BSP eases rules on sale of bank investment products
The Bangko Sentral ng Pilipinas has allowed banks to tap more financial institutions outside the regulatory ambit of the BSP to sell their investment products.
The objective is to increase accessibility of financial instruments to a greater number of Filipinos and help make the country’s capital markets more active, BSP officials said.
Covered by this rule are long-term certificates of time deposits (LTCTDs) and unsecured subordinated debts (UnSDs).
LTNCTDs are time-bound deposits that earn interest. UnSDs are debt papers that provide interest to holders.
UnSDs are described as “unsecured” because the issuer does not provide collateral as guarantee. These are likewise described as “subordinated” because holders of the instruments are not the top priority for payment in case the issuer goes bankrupt.
In a statement, the BSP said the financial institutions that could be tapped to serve as selling agents for bank products must be licensed by the Securities and Exchange Commission. They may be SEC-registered securities dealers or brokers.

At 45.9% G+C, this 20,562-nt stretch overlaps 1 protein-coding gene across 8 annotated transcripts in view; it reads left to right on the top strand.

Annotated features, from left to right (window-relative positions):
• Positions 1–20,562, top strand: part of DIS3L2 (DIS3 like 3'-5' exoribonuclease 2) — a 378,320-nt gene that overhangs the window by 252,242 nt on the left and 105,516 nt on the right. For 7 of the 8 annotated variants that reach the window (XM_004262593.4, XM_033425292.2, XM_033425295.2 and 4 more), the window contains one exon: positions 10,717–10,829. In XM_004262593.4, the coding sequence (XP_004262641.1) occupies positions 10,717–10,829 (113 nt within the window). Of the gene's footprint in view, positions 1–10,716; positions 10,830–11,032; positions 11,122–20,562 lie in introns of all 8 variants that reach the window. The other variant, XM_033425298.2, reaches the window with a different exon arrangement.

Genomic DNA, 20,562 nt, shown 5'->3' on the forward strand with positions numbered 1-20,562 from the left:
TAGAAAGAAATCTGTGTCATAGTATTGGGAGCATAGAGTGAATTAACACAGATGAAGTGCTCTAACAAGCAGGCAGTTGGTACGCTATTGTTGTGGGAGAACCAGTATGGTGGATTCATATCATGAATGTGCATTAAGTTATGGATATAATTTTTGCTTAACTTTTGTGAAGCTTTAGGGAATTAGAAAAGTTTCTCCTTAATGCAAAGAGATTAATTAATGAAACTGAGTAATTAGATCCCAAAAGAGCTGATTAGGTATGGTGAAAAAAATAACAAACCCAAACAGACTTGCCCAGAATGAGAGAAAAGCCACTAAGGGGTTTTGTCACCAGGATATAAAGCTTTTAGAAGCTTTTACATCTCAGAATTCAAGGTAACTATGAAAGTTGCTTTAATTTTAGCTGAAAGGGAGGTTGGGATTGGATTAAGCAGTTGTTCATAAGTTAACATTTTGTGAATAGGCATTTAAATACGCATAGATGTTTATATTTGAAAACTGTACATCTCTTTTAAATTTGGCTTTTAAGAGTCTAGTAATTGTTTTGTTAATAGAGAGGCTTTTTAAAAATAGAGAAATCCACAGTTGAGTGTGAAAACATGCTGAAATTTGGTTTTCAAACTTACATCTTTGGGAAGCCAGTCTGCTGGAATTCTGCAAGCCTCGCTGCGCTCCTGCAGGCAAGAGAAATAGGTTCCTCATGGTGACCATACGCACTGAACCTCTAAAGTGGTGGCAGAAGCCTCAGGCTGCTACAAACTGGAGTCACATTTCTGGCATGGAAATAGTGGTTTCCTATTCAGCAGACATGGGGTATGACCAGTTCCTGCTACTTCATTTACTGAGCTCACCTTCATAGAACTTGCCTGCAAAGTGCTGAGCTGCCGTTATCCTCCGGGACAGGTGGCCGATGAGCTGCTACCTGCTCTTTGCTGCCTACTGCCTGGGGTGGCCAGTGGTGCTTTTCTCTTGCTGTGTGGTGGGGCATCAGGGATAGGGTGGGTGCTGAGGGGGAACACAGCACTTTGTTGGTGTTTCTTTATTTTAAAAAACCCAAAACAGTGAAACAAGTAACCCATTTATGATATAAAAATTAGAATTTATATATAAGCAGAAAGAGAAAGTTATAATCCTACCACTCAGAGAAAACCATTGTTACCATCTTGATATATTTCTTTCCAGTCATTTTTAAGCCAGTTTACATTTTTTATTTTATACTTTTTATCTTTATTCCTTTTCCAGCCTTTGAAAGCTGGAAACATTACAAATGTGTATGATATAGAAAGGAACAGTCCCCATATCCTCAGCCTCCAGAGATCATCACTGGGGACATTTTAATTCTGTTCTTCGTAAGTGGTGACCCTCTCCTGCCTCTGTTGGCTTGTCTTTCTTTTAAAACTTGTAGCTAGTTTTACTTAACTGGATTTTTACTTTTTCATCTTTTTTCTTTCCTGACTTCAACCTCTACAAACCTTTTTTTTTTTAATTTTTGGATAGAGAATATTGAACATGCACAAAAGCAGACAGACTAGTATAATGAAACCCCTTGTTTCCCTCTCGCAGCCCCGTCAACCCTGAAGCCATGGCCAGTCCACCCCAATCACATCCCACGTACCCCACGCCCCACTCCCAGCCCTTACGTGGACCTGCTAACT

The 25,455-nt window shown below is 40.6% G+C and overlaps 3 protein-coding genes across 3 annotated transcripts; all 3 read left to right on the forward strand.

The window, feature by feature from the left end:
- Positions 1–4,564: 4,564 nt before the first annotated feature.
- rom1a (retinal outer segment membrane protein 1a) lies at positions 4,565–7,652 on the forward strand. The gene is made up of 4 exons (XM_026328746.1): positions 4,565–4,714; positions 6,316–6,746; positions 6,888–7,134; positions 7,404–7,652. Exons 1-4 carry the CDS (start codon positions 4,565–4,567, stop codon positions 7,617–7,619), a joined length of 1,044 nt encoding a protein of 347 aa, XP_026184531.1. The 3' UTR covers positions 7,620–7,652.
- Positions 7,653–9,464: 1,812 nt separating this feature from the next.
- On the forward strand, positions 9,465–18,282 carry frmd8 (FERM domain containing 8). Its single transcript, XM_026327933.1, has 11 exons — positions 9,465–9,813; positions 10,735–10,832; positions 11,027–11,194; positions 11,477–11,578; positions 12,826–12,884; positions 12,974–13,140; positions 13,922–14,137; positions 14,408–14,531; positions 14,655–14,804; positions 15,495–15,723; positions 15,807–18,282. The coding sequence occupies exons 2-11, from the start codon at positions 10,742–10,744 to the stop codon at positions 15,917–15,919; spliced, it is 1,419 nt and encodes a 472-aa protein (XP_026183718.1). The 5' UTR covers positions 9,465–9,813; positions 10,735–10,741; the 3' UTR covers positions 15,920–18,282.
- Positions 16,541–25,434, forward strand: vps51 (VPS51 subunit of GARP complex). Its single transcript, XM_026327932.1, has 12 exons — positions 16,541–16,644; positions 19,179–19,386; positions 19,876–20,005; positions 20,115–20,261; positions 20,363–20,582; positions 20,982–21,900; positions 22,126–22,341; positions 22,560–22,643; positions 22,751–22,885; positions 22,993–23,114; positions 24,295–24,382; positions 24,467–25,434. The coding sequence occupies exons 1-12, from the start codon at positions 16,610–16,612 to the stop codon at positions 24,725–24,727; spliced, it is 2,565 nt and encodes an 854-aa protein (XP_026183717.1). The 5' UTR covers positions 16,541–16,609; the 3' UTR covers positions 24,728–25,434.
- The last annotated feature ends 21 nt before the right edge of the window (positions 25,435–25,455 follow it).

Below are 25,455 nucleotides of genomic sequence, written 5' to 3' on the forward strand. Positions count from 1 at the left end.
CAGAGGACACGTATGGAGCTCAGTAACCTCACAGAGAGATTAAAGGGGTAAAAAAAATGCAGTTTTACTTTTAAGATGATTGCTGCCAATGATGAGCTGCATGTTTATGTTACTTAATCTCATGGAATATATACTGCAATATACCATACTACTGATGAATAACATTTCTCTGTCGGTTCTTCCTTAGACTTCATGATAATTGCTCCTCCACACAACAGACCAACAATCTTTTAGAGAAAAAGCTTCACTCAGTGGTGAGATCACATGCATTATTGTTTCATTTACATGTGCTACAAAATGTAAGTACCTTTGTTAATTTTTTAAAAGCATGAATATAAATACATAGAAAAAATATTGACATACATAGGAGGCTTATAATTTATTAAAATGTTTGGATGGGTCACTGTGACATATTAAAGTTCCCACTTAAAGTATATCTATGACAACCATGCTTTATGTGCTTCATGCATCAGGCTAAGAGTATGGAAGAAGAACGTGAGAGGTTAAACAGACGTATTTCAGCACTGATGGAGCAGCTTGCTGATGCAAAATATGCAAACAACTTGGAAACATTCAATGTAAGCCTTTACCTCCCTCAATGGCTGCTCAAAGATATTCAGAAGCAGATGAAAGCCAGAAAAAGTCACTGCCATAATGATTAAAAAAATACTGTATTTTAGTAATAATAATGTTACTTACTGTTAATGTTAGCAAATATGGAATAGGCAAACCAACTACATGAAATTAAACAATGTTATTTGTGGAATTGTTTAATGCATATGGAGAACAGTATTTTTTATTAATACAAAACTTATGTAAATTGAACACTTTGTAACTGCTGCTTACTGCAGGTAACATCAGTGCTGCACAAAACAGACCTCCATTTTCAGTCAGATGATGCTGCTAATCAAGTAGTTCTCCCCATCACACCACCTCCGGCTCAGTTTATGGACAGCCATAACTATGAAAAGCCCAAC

Under the old rule, only financial institutions with quasi-banking or trust license from the BSP are allowed to sell the said investment products.
“Allowing qualified financial institutions not supervised by the BSP to participate in structures involving bank issues will broaden investors’ access to the domestic capital market by expanding the universe of securities trading participants and providing both investors and issuers with greater options,” the BSP said in the statement.
The bank regulator, however, stressed that banks that would tap other financial institutions as selling agents were accountable for the behavior of their latter.
“The new guidelines likewise explicitly set forth the BSP’s expectations on the part of the issuing bank with regard to its responsibility to undertake a careful and diligent evaluation of the parties whom it will engage in its LTNCTD or UnSD issuances,” the BSP said.
The new ruling by the BSP is consistent with the push for a liberalized regulatory environment, which industry players said would help in the development of the capital markets.
Industry players said the Philippine capital market remained shallow compared with those of other countries in the region.
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